In sociology and economics, the precariat (//) is a social class formed by people suffering from precarity, which is a condition of existence without predictability or security, affecting material or psychological welfare. The term is a portmanteau obtained by merging precarious with proletariat. Unlike the proletariat class of industrial workers in the 20th century who lacked their own means of production and hence sold their labour to live, members of the precariat are only partially involved in labour and must undertake extensive "unremunerated activities that are essential if they are to retain access to jobs and to decent earnings". Specifically, it is the condition of lack of job security, including intermittent employment or underemployment and the resultant precarious existence. The emergence of this class has been ascribed to the entrenchment of neoliberal capitalism.
The young precariat class in Europe became a serious issue in the early part of the 21st century, and has been linked with major populist political developments including the Brexit referendum and the presidency of Donald Trump.
The British economist Guy Standing has analysed the precariat as a new emerging social class in work done for the think tank Policy Network and the World Economic Forum. In 2014, he wrote another book titled A Precariat Charter where he argued that all citizens have a right to socially inherited wealth. The latest in the series is titled The Precariat: The New Dangerous Class where he proposed basic income as a solution for addressing the problem.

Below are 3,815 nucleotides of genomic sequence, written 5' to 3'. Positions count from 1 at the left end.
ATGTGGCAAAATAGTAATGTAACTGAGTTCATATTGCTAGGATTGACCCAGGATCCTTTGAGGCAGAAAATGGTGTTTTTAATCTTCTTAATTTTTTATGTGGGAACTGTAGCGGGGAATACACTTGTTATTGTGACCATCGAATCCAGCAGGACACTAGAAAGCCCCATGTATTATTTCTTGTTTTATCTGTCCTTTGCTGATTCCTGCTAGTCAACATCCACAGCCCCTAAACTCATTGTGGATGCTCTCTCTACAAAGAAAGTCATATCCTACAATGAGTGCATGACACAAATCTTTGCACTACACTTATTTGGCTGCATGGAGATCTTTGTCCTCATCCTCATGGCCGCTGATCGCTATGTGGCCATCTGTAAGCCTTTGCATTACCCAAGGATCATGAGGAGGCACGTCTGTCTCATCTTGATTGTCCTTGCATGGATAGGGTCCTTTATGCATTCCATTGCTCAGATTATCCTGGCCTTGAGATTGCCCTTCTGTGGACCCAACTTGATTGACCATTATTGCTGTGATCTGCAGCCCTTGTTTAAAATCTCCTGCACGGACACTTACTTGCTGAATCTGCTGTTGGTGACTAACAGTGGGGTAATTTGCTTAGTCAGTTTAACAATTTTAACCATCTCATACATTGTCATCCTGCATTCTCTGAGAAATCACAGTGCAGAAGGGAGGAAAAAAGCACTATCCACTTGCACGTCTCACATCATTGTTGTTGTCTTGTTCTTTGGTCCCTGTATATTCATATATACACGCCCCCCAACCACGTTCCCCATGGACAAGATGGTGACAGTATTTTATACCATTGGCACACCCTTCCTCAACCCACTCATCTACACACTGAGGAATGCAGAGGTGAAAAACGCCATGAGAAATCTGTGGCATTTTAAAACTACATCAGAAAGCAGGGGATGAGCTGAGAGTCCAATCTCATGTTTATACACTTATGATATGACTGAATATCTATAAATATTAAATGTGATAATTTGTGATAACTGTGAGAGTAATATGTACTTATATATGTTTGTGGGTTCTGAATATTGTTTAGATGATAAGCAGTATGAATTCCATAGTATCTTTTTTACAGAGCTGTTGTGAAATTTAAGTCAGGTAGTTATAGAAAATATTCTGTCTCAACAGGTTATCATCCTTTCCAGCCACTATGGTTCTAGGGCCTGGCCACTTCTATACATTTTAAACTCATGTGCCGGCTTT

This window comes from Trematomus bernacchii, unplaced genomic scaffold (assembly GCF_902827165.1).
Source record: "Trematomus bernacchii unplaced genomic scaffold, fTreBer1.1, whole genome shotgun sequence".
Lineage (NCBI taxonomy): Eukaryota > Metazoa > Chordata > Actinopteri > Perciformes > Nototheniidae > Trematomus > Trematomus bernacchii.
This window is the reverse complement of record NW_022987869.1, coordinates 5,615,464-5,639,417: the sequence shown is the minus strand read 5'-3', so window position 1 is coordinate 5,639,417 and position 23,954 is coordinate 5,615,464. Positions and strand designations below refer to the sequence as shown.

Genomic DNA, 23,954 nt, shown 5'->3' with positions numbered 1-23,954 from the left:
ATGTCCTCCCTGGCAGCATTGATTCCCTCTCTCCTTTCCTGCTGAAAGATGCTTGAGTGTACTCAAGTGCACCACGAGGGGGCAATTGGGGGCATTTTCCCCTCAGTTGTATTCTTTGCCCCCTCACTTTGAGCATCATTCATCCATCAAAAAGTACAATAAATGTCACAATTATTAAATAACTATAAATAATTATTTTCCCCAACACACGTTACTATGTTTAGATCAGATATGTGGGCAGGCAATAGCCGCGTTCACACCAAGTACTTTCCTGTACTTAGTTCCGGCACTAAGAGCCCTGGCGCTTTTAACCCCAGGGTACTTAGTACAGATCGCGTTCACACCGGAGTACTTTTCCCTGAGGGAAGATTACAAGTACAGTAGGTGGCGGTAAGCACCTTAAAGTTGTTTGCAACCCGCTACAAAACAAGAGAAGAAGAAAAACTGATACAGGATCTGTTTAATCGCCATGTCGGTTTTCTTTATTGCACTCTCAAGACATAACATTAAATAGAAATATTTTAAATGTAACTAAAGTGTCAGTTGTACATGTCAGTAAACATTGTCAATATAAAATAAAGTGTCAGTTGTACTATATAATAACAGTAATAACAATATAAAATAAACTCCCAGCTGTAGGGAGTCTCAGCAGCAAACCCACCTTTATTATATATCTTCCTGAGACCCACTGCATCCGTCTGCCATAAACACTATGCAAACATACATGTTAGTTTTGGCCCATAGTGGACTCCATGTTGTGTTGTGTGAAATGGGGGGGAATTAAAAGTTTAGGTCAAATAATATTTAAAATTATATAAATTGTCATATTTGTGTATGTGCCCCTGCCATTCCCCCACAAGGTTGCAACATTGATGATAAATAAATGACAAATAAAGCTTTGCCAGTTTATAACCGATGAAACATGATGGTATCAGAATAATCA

The analysis of the results of the Great British Class Survey of 2013, a collaboration between the BBC and researchers from several UK universities, contended there is a new model of class structure consisting of seven classes, ranging from the Elite at the top to the Precariat at the bottom. The Precariat class was envisaged as “the most deprived British class of all with low levels of economic, cultural and social capital” and the opposite of “the Technical Middle Class” in Great Britain in that instead of having money but no interests, people of the new Precariat Class have all sorts of potential activities they like to engage in but cannot do any of them because they have no money, insecure lives, and are usually trapped in old industrial parts of the country.
- F. Lunning (2010). Mechademia 5: Fanthropologies. University of Minnesota Press. p. 252. ISBN 081667387X.
- Guy Standing (May 24, 2011). "The Precariat – The new dangerous class". Policy Network.
- Lorna Fox O'Mahony, David O'Mahony and Robin Hickey (eds), Moral Rhetoric and the Criminalisation of Squatting: Vulnerable Demons? (London: Routledge, 2014), ISBN 0415740614 p. 25.
- Wacquant, Loïc (2014). "Marginality, ethnicity and penality in the neo-liberal city: an analytic cartography" (PDF). Ethnic and Racial Studies. 37 (10): 1687–1711. doi:10.1080/01419870.2014.931991. Archived from the original (PDF) on 2015-10-10.
- Press Europe: September 15, 2011: The "Youthful members of the full-time precariat .
- Guy Standing (2016-11-09). "Meet the precariat, the new global class fuelling the rise of populism". World Economic Forum.
- Guy Standing. A Precariat Charter. Bloomsbury Academic. 2014.
- Crocker, Geoff. "The Economic Necessity of Basic Income". Retrieved 23 November 2015.
- "Who will be a voice for the emerging precariat?", The Guardian, June 1, 2011.
- Mike Savage and Fiona Devine (April 3, 2013). "The Great British Class Survey – Results". BBC Science. Retrieved April 7, 2013.
- Machiko Osawa and Jeff Kingston (July 1, 2010). "Japan has to address the ‘precariat’". The Financial Times.